The upright chest radiograph is most helpful in making or excluding the diagnosis of pneumothorax. A PA chest radiograph is best, as the patient should be upright because air will rise in the hemithorax. Diagnosis of pneumothorax is made when a pleural line is demonstrated that is differentiated from the line of a skin fold. (In a skin fold, the inside gradually changes from white to black, while a pneumothorax changes to black right inside the pleural line). When a pneumothorax is present, there are no lung markings in the peripheral to pleural line, and the markings in the central to pleural line are denser than the peripheral to pleural line. Expiratory films are no more sensitive than inspiratory films.

Supine radiographs are less helpful in making or excluding the diagnosis of pneumothorax. The pneumothorax is missed in 30 percent, and half of these progress to tension pneumothorax. Pneumothoraces occur most commonly in the anteriomedial area, where they are manifested as a deep sulcus sign (an exceptionally deep radiolucent costophrenic sulcus), they are much sharper than the normal appearance of a hemidiaphragm, and there is lucency over the right or left upper quadrant.

Chest ultrasound also crucial in assessing the diagnosis of pneumothorax. It is used more often in diagnosis of traumatic and iatrogenic pneumothorax, as it is easily and rapidly performed at bedside. The presence of a lung sliding sign or B-lines on 2-dimensional mode and seashore sign (M-mode) excludes a pneumothorax. However, their absence is only suggestive of pneumothorax, unless a lung point, marking the separation of visceral and parietal pleura, is present as well. The lung point is not visible with complete a separation of the pleural surfaces, as in large pneumothoraces.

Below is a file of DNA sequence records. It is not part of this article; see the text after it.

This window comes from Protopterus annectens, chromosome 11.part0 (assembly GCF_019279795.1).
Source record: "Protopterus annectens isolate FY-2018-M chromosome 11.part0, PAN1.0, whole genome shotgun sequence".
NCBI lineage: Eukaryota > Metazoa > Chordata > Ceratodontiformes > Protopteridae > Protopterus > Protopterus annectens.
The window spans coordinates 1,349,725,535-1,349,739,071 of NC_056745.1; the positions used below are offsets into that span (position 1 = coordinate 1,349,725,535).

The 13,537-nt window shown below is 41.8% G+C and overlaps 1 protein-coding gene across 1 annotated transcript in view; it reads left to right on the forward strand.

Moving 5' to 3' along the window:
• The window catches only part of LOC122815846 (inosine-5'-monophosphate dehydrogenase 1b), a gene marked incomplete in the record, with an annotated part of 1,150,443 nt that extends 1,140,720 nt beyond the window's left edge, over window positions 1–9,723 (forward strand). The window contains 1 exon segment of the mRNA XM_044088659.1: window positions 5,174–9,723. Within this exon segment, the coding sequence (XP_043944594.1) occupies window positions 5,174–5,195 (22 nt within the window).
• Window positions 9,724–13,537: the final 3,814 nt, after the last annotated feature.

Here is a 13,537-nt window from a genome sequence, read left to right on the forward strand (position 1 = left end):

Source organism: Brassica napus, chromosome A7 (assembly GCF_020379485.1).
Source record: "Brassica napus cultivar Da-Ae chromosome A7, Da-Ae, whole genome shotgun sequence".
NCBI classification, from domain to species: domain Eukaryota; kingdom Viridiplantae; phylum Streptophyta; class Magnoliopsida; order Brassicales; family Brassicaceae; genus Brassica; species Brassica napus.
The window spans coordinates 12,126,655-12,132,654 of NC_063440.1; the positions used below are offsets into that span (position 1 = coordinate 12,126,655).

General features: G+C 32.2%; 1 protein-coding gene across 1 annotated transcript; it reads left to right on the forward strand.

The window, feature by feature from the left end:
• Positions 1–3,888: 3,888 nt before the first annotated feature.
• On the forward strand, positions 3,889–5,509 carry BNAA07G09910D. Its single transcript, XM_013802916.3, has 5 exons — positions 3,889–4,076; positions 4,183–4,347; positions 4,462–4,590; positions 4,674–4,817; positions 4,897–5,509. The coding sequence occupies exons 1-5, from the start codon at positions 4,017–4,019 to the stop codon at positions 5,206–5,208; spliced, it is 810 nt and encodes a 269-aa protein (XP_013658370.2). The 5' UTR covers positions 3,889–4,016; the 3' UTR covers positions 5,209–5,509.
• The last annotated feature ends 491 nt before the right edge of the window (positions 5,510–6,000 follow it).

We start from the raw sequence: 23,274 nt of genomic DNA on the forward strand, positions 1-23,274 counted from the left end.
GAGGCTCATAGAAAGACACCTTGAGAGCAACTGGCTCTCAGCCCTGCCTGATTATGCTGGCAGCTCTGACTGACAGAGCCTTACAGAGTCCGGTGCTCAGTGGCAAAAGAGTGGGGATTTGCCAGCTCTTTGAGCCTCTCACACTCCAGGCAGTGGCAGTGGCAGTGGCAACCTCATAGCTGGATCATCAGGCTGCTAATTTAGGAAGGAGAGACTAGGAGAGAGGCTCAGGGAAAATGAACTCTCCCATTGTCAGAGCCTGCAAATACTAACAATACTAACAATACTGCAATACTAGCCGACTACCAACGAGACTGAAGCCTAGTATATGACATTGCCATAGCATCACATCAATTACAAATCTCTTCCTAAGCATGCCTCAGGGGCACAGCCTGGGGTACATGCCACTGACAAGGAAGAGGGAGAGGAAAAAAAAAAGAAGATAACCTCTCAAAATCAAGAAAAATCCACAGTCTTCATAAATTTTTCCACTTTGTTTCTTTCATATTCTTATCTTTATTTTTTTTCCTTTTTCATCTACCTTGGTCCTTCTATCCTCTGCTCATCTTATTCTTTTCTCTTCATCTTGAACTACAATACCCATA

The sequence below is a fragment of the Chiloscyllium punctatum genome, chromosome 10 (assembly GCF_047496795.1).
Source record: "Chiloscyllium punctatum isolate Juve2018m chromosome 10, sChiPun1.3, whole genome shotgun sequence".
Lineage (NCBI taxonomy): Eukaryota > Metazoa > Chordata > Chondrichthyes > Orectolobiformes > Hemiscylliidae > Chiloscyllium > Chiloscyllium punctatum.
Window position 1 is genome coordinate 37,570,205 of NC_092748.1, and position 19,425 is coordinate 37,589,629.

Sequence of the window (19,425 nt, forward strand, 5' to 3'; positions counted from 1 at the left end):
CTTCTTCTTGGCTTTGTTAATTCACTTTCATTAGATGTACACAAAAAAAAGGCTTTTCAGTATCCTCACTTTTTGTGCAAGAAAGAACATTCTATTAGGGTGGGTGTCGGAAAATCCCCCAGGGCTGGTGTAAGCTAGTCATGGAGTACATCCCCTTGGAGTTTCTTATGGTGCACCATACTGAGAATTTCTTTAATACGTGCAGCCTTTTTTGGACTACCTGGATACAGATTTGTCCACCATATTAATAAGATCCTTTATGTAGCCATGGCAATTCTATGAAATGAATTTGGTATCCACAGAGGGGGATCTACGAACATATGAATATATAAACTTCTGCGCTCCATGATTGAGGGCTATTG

A CT scan of the chest is also helpful in making or excluding the diagnosis of pneumothorax. In fact, it is the most accurate way to diagnose pneumothorax. An occult pneumothorax is evident on a CT scan of the chest, but not on a chest radiograph. Recent data suggest that screening for cystic lung diseases after an initial spontaneous pneumothorax may be reasonable [Gupta 2016].

What non-invasive pulmonary diagnostic studies will be helpful in making or excluding the diagnosis of a pneumothorax?

There are no non-invasive pulmonary diagnostic studies, other than imaging, that are useful in making or excluding the diagnosis of pneumothorax.

What diagnostic procedures will be helpful in making or excluding the diagnosis of a pneumothorax?

Only imaging studies are helpful in making or excluding the diagnosis of pneumothorax

What pathology/cytology/genetic studies will be helpful in making or excluding the diagnosis of a pneumothorax?